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I am learning bump mapping. Tangent space is too hard to understand. I read some articles, it said we use tangent space just is in order to avoid transforming vertex normal to world space. I dont understand it. If it is just avoid transforming normal to world space, we can transform light from world space to object space. and calculate lighting in object space. I think that is enough. But why we need to transform light to tangent space. Why not we compute bump mapping in world space or in object space? I was confused by this problem for a long time.

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Because the normals stored in a tangent-space texture aren't in world or object space, so either you need to convert the light to tangent space to do lighting, or convert the normal from the texture from tangent space into whatever space the light is in.

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You can also do the lighting in object space, but you'll loose the ability to do deformations (like for characters), or to share UVs or use symmetry in the texture.

Y.

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Quote:
Original post by RDragon1
Because the normals stored in a tangent-space texture aren't in world or object space, so either you need to convert the light to tangent space to do lighting, or convert the normal from the texture from tangent space into whatever space the light is in.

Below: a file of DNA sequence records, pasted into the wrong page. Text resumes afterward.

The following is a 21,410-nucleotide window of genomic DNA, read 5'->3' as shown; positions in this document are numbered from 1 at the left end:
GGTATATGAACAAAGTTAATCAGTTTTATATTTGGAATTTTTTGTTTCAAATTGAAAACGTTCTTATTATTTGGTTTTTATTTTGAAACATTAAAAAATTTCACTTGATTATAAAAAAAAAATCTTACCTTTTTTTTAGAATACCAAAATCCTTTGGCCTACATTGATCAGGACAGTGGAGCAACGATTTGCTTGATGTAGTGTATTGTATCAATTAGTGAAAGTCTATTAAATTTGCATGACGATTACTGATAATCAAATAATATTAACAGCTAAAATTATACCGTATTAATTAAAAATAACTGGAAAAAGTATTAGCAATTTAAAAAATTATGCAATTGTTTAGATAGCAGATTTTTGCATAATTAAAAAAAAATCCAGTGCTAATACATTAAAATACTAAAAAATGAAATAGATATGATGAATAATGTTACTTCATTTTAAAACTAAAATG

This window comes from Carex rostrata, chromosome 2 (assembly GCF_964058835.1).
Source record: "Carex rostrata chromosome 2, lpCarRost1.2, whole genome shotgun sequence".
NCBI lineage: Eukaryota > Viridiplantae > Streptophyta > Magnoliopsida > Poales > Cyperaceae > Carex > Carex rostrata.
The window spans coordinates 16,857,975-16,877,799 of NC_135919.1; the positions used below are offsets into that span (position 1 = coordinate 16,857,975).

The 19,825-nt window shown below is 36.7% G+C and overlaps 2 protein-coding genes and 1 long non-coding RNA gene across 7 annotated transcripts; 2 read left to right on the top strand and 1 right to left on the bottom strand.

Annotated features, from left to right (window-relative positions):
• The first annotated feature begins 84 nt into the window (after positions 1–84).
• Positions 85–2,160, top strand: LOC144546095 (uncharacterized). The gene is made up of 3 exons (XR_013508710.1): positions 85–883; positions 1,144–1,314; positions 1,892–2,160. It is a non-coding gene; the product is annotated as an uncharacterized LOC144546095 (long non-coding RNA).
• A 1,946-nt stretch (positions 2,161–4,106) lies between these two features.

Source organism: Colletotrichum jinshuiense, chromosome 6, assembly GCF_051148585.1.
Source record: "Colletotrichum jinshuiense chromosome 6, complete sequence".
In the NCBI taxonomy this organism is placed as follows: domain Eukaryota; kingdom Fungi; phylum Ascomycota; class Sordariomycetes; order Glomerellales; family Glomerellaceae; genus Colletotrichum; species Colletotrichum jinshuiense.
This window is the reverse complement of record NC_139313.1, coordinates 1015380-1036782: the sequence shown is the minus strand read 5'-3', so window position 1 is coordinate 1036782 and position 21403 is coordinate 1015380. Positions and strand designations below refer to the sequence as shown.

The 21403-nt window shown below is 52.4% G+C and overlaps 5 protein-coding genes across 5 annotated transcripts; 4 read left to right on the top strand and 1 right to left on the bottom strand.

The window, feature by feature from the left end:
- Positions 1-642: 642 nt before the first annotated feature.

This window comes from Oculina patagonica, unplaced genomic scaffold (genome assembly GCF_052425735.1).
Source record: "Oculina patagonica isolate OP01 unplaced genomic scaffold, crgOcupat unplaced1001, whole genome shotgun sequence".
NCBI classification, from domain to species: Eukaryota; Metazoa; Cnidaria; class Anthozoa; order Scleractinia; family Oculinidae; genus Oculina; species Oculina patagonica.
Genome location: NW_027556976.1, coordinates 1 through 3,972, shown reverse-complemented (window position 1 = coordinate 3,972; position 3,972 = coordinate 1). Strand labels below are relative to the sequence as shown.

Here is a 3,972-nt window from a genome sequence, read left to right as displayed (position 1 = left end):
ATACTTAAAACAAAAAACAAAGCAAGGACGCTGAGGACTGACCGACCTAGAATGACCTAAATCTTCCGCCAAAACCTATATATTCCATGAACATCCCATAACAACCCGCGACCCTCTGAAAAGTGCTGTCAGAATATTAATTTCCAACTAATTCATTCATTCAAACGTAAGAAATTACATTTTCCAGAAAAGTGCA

Thank you for reply RDragon1.

I am still confused.
I am reading d3d example "emboss".
there is a function in this example

D3DXVECTOR3 ComputeTangentVector( EMBOSSVERTEX pVtxA, EMBOSSVERTEX pVtxB, EMBOSSVERTEX pVtxC )
{
D3DXVECTOR3 vAB = pVtxB.p - pVtxA.p;
D3DXVECTOR3 vAC = pVtxC.p - pVtxA.p;
D3DXVECTOR3 n = pVtxA.n;

// Components of vectors to neghboring vertices that are orthogonal to the
// vertex normal
D3DXVECTOR3 vProjAB = vAB - ( D3DXVec3Dot( &n, &vAB ) * n );
D3DXVECTOR3 vProjAC = vAC - ( D3DXVec3Dot( &n, &vAC ) * n );

// tu and tv texture coordinate differences
FLOAT duAB = pVtxB.tu - pVtxA.tu;
FLOAT duAC = pVtxC.tu - pVtxA.tu;
FLOAT dvAB = pVtxB.tv - pVtxA.tv;
FLOAT dvAC = pVtxC.tv - pVtxA.tv;

if( duAC*dvAB > duAB*dvAC )
{
duAC = -duAC;
duAB = -duAB;
}

D3DXVECTOR3 vTangent = duAC*vProjAB - duAB*vProjAC;
D3DXVec3Normalize( &vTangent, &vTangent );
return vTangent;
}

I think code "D3DXVECTOR3 n = pVtxA.n" use normals in object space.
Could you tell me a little more about "the normals stored in a tangent-space texture aren't in world or object space".




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Quote:
Original post by Ysaneya
You can also do the lighting in object space, but you'll loose the ability to do deformations (like for characters), or to share UVs or use symmetry in the texture.

Y.


Thank you for reply Ysaneya.

I dont understand.
if i deform object, i can recalculate the normals and recalculate lighting in object space. Why do i need transform light to tangent space. is it necessary?

I dont know what you said that i will loose ability to share UVs or use symmetry in the texture.
Could you give me some links about these topics?

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TANGENT SPACE

Tangent space is like describing a 3d plane in space that the texture is occupying.

Your texture is 2d right... but when its placed on a model it now occupies a curving 3d surface area. (a curving plane) on top of your geometry.